Date of Death: April 22, 2013
Date of Funeral: April 24, 2013
Anshe Sholom Cemetery
October 6, 1918 – April 22, 2013
It is with profound sadness that the family announce the passing of Arthur Weisz, peacefully, with dignity, in the comfort of his home, on April 22, 2013.
Predeceased by Margaret, his dear wife of 65 years, also by his mother and father (Ignacz and Irma) who perished in the Holocaust. Arthur will be deeply missed by his devoted children, Tommy and Sasha; and Janet and Gerald (Asa). He was the loving grandfather of Eric and Leah; Danna and David (Horwood); Talia, Benjamin and Jonathon, and adoring great-grandfather to Sari, Mitchell, Jamie Rose, Sienna and Jonah.
Born in Moson, Hungary to a well-established family, Arthur grew up in a comfortable middle-class household. As was common amongst Jewish families in his community, education was fostered and expected; Arthur completed a degree in Business in Budapest and quickly found success working for one of Europe’s best known food retailers. He was one of their rising managerial stars but new restrictions on the employment of Jews led to his immediate termination.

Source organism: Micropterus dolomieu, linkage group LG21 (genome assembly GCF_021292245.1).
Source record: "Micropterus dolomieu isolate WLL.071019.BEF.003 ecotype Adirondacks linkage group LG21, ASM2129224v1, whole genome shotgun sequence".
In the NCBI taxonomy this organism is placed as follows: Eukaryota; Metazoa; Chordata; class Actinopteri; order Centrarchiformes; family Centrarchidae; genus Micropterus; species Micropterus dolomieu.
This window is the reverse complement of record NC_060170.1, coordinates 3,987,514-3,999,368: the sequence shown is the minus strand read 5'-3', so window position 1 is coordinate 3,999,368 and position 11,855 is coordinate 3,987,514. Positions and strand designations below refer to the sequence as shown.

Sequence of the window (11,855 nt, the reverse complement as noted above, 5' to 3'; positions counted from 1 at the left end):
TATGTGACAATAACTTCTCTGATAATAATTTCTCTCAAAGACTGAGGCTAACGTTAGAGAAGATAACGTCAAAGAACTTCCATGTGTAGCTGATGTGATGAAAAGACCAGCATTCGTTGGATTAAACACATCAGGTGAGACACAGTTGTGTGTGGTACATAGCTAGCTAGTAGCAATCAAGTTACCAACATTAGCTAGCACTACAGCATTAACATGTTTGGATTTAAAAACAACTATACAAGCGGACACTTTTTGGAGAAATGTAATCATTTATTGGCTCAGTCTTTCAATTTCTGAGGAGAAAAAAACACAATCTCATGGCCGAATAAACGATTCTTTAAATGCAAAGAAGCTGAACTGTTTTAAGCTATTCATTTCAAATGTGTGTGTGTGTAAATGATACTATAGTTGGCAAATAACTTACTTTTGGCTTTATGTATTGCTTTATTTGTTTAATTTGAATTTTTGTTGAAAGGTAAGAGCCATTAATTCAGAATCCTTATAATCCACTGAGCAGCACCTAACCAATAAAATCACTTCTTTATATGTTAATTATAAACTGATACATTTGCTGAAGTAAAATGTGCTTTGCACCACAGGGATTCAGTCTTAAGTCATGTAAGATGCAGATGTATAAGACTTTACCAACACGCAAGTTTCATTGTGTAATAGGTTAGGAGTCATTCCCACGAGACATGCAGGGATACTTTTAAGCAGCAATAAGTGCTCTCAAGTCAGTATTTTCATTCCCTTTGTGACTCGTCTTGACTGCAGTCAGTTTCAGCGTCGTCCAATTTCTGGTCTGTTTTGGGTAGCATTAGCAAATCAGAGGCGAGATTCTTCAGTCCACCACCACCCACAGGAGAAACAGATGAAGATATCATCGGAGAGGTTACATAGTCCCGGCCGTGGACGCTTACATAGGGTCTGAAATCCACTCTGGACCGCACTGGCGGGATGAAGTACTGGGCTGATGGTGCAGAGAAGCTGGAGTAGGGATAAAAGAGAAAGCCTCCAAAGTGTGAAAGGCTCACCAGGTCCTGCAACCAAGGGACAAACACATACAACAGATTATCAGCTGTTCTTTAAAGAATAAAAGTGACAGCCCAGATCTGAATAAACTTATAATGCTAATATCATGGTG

With the outbreak of World War II, he was conscripted into the Hungarian Army and served as a motorcycle courier while his family remained in Moson. Having heard that the wives of servicemen were offered protection, he arranged a day’s leave returning to his hometown where he and Margaret married in an impromptu civil service. The Nazi invasion of Hungary ended their dreams of living together as Margaret and her family were shortly sent to Auschwitz and Arthur was dispatched to a labour camp. Their families did not survive the death camps, but miraculously, Arthur and Margaret were reunited after the war, the only married couple to return together to their hometown.
He re-established himself, creating a prosperous living for himself and Margaret and was soon to welcome a son, Tommy, in 1946. But this taste of normal life and freedom was interrupted a second time as Communism swept into Hungary. After weeks of planning, the young couple and toddler escaped at night through the forest, eventually making it safely across the Austrian border to a “Displaced Persons” camp. After two years, the family of three was granted an entry visa to Canada. In March 1951, their ship arrived at Pier 21 in Halifax, and their journey ended in Hamilton where Arthur and Margaret arrived with their son, one suitcase and nothing else.
First taking work as a bricklayer’s helper, and eventually as a real estate salesperson, he quickly found great success despite his limited English. Within two years, he became the top salesman in the Hamilton Real Estate Board, and owned his own home. The family was complete when he and Margaret welcomed their second child, a healthy baby girl named Janet, in 1956.